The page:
Sixth formers from across the region came to the University of Worcester to debate and discuss issues around religion, faith, philosophy and ethics.
The University’s A-Level Sixth Form Conference saw more than 150 Religious Studies students participate in a number of seminars and meet faith and world view leaders.
The event, titled Suffering and Evil, aimed to both improve their academic performance, but also to broaden their discussion and thinking, while giving them a taste of university life.
There were keynote lectures from the University’s Professor Darren Oldridge, a Professor of Early Modern History, and Dr David Webster, Director of the Centre for Innovation in Learning and Teaching at the School of Oriental and African Studies, University of London.
Seminars looked at a wide range of issues, such as ‘Has evil and suffering contributed to secularisation?’, feminist theology, the ethics of euthanasia, business ethics and religious views on gender identity. There were also more practical seminars, such as how to achieve high grades, revision techniques and essay writing advice.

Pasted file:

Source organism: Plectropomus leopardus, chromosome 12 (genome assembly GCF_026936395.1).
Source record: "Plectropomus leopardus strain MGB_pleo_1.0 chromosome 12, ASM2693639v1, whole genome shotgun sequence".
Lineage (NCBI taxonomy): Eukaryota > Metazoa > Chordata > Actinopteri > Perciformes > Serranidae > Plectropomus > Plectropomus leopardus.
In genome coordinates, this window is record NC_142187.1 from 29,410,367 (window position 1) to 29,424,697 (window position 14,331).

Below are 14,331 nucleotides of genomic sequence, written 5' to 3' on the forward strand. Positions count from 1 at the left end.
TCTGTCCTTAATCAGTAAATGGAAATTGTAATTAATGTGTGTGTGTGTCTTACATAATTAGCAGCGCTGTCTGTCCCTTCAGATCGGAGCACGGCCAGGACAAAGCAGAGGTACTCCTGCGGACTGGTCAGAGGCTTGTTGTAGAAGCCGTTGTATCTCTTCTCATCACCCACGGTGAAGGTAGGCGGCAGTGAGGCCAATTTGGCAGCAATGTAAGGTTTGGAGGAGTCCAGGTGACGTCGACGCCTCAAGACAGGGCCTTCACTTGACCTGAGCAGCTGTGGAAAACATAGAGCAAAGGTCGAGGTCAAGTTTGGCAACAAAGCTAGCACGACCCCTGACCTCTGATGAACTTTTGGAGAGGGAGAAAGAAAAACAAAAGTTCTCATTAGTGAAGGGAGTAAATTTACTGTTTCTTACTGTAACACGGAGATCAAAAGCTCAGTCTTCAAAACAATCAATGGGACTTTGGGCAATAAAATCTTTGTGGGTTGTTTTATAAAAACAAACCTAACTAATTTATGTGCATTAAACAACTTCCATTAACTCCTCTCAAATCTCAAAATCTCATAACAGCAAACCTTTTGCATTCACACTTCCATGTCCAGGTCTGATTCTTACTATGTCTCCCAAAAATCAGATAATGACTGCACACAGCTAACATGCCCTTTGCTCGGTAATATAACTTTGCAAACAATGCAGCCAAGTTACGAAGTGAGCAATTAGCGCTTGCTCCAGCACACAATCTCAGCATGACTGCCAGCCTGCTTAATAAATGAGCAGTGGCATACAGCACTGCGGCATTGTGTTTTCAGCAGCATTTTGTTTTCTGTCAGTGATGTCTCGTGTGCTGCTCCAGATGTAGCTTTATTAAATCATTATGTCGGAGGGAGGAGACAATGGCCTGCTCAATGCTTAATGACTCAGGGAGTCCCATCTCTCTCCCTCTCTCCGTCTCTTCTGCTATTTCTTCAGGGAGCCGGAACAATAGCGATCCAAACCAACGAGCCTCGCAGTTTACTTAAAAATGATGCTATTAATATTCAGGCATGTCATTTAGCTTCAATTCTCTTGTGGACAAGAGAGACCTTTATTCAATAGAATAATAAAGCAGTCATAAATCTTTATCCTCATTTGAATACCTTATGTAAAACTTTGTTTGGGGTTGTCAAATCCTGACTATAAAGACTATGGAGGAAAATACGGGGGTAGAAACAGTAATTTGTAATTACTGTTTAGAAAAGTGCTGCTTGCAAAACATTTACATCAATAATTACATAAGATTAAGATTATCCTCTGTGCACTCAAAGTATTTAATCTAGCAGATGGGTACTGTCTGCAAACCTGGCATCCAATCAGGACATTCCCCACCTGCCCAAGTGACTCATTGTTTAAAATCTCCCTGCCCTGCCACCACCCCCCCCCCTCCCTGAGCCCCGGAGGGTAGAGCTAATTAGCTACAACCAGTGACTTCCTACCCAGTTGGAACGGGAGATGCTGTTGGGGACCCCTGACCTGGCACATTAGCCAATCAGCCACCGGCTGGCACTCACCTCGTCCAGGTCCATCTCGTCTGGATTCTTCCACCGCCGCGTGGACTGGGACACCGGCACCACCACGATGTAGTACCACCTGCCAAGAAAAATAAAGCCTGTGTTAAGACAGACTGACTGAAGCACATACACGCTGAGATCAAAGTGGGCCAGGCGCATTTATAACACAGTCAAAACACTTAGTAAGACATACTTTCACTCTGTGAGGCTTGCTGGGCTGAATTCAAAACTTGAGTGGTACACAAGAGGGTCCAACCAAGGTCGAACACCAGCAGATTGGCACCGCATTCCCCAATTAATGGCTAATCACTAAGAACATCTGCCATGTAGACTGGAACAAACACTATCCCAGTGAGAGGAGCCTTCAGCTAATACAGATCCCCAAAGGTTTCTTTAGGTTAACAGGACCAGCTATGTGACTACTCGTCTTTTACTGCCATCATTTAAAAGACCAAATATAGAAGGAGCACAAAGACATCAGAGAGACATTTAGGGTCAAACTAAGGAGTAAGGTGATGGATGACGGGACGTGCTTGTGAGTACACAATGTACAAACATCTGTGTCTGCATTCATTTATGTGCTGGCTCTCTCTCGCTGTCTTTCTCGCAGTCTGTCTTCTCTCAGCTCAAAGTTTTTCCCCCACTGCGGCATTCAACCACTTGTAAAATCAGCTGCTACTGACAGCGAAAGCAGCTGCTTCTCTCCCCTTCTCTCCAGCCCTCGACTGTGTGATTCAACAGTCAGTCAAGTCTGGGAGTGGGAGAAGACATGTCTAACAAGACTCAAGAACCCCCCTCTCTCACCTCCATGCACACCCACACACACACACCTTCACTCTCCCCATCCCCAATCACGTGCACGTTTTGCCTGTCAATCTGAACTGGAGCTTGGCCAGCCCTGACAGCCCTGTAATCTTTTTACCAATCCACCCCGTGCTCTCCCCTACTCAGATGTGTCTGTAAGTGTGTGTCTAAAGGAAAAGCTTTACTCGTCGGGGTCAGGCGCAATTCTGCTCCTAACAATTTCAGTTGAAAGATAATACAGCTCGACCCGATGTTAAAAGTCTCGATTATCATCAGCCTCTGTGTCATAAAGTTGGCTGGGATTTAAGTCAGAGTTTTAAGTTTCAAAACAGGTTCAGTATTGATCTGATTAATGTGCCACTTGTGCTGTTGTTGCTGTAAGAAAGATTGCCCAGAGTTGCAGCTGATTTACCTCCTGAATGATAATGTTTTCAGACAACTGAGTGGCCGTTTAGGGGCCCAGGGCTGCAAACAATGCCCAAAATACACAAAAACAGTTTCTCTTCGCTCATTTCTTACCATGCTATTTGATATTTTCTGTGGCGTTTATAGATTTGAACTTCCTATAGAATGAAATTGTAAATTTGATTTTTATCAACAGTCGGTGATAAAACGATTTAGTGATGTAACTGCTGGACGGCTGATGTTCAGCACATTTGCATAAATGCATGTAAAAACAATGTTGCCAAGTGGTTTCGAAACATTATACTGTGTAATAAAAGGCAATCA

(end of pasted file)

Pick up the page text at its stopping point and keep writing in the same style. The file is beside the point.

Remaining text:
Students at Christopher Whitehead Language College and Sixth Form said they enjoyed the event.
Molly Cutler Stevens, age 17, said: “The A-level Religious Studies day was an interesting and eye-opening event for all religion, philosophy and ethics students. The seminars were fantastic.”
Ori Colthurst, also age 17, added: “The whole day was informative and helpful to apply to our subject. I particularly enjoyed chatting to the different faith leaders.”
Gemma Coley, Head of Religious Studies at Christopher Whitehead, said: “The experience of university life for the day was an excellent opportunity for our A-level students. The facilities and organisation from the University made the day run smoothly and gave the students the feeling of being undergraduates. The RE community came together to put the conference on, and the support from fellow colleagues to be part of the conference, just shows how passionate we all are about the importance of RE in education. It was excellent to see so many students take part in a thought provoking, engaging and academic day, all full of questions and thoughts, religion, philosophy and ethics related.”
Rebecca Davidge, Senior Lecturer and PGCE RE Tutor at the University of Worcester, who co-ordinated the event, said: “I was delighted to welcome so many sixth form students to Worcester to have a taster of what university life might be like. They seemed to really enjoy the day, making the most of the facilities and learning opportunities.
“It was a privilege to also welcome members of local faith communities who contributed to the conference. The students had great conversations with them and they learnt so much from each other.”